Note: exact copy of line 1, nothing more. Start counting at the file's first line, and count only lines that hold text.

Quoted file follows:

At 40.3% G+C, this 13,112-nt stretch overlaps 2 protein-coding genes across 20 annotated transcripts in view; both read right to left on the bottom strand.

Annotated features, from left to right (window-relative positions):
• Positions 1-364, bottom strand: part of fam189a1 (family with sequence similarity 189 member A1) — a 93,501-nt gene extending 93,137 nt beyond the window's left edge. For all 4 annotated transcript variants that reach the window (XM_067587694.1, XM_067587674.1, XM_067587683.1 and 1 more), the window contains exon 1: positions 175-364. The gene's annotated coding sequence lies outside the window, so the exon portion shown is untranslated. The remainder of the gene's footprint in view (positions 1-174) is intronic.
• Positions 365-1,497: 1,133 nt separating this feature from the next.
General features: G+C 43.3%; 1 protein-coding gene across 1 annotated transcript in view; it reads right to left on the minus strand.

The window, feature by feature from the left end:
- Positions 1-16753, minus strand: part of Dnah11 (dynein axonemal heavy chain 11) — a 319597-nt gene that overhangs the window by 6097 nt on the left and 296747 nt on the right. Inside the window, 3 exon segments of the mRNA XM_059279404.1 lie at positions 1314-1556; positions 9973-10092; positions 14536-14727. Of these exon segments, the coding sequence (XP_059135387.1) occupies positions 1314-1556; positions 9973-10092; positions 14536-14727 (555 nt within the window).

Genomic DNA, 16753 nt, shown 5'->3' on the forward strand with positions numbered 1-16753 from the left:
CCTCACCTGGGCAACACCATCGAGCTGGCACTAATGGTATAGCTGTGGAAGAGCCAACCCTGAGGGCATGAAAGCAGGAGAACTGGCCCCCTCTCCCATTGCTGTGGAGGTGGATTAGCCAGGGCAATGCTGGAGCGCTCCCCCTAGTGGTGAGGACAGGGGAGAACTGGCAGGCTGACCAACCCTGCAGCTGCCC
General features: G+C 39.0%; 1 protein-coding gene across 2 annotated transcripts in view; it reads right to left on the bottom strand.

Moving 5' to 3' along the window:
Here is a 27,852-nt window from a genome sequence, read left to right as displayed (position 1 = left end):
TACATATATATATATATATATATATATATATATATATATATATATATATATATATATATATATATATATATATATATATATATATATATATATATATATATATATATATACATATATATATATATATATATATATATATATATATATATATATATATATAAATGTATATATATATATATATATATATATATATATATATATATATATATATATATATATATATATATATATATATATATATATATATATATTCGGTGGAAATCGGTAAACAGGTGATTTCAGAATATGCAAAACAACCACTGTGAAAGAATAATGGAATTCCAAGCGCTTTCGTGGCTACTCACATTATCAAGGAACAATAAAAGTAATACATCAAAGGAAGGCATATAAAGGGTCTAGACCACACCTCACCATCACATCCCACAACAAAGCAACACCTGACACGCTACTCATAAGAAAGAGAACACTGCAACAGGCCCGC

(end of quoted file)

At 40.3% G+C, this 13,112-nt stretch overlaps 2 protein-coding genes across 20 annotated transcripts in view; both read right to left on the bottom strand.